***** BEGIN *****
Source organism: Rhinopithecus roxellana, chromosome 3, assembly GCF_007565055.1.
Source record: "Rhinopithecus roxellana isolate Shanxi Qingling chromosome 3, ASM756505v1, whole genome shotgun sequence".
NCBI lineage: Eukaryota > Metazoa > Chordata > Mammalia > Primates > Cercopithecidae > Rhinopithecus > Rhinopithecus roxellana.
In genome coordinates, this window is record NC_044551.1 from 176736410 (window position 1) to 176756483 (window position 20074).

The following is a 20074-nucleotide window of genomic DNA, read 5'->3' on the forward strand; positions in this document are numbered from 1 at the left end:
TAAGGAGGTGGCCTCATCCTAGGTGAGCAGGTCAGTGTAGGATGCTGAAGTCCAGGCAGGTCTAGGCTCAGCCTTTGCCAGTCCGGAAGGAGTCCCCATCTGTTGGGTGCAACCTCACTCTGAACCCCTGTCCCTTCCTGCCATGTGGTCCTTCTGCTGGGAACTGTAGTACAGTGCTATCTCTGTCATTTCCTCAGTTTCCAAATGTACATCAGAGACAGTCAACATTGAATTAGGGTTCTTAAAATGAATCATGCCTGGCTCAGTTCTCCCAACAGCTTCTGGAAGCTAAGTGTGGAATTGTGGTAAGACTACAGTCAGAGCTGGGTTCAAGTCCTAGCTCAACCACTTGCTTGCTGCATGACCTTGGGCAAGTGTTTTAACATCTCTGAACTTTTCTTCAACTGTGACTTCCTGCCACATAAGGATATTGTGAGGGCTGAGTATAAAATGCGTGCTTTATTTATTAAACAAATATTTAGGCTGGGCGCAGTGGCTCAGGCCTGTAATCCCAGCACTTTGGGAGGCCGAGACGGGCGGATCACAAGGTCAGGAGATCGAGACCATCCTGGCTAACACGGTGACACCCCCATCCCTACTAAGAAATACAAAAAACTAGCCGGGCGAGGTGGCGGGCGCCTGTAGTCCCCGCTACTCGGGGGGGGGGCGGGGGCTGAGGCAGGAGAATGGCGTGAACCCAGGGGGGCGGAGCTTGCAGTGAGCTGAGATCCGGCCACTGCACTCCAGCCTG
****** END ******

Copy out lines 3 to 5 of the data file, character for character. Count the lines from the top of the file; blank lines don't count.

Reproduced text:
NCBI lineage: Eukaryota > Metazoa > Chordata > Mammalia > Primates > Cercopithecidae > Rhinopithecus > Rhinopithecus roxellana.
In genome coordinates, this window is record NC_044551.1 from 176736410 (window position 1) to 176756483 (window position 20074).

The following is a 20074-nucleotide window of genomic DNA, read 5'->3' on the forward strand; positions in this document are numbered from 1 at the left end: